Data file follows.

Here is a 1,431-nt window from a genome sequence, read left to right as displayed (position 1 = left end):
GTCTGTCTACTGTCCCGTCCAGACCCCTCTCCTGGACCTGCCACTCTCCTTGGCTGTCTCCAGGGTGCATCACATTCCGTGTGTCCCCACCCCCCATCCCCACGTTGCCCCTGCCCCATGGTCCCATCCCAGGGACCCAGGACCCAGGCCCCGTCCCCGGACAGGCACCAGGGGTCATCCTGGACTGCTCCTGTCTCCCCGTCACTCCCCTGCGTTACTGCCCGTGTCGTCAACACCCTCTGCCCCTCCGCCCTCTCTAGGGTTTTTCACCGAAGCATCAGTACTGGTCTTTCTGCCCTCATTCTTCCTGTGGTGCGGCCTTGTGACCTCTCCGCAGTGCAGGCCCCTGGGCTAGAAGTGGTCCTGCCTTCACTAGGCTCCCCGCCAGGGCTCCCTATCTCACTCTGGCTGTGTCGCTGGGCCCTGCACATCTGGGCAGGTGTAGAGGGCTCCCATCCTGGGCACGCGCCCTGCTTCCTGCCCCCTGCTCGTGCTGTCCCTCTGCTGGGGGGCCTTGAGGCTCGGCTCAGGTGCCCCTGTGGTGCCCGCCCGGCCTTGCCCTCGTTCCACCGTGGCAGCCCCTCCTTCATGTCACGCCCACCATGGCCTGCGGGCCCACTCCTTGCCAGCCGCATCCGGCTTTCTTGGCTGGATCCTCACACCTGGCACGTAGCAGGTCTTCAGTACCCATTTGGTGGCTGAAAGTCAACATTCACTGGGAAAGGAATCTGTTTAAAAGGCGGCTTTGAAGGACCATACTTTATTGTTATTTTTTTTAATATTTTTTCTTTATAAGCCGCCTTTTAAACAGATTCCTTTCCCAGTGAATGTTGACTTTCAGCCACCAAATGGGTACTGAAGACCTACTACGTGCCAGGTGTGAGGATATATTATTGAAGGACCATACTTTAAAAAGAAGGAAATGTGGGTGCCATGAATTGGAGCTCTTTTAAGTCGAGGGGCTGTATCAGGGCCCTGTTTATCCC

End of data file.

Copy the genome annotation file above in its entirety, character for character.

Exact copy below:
Here is a 1,431-nt window from a genome sequence, read left to right as displayed (position 1 = left end):
GTCTGTCTACTGTCCCGTCCAGACCCCTCTCCTGGACCTGCCACTCTCCTTGGCTGTCTCCAGGGTGCATCACATTCCGTGTGTCCCCACCCCCCATCCCCACGTTGCCCCTGCCCCATGGTCCCATCCCAGGGACCCAGGACCCAGGCCCCGTCCCCGGACAGGCACCAGGGGTCATCCTGGACTGCTCCTGTCTCCCCGTCACTCCCCTGCGTTACTGCCCGTGTCGTCAACACCCTCTGCCCCTCCGCCCTCTCTAGGGTTTTTCACCGAAGCATCAGTACTGGTCTTTCTGCCCTCATTCTTCCTGTGGTGCGGCCTTGTGACCTCTCCGCAGTGCAGGCCCCTGGGCTAGAAGTGGTCCTGCCTTCACTAGGCTCCCCGCCAGGGCTCCCTATCTCACTCTGGCTGTGTCGCTGGGCCCTGCACATCTGGGCAGGTGTAGAGGGCTCCCATCCTGGGCACGCGCCCTGCTTCCTGCCCCCTGCTCGTGCTGTCCCTCTGCTGGGGGGCCTTGAGGCTCGGCTCAGGTGCCCCTGTGGTGCCCGCCCGGCCTTGCCCTCGTTCCACCGTGGCAGCCCCTCCTTCATGTCACGCCCACCATGGCCTGCGGGCCCACTCCTTGCCAGCCGCATCCGGCTTTCTTGGCTGGATCCTCACACCTGGCACGTAGCAGGTCTTCAGTACCCATTTGGTGGCTGAAAGTCAACATTCACTGGGAAAGGAATCTGTTTAAAAGGCGGCTTTGAAGGACCATACTTTATTGTTATTTTTTTTAATATTTTTTCTTTATAAGCCGCCTTTTAAACAGATTCCTTTCCCAGTGAATGTTGACTTTCAGCCACCAAATGGGTACTGAAGACCTACTACGTGCCAGGTGTGAGGATATATTATTGAAGGACCATACTTTAAAAAGAAGGAAATGTGGGTGCCATGAATTGGAGCTCTTTTAAGTCGAGGGGCTGTATCAGGGCCCTGTTTATCCC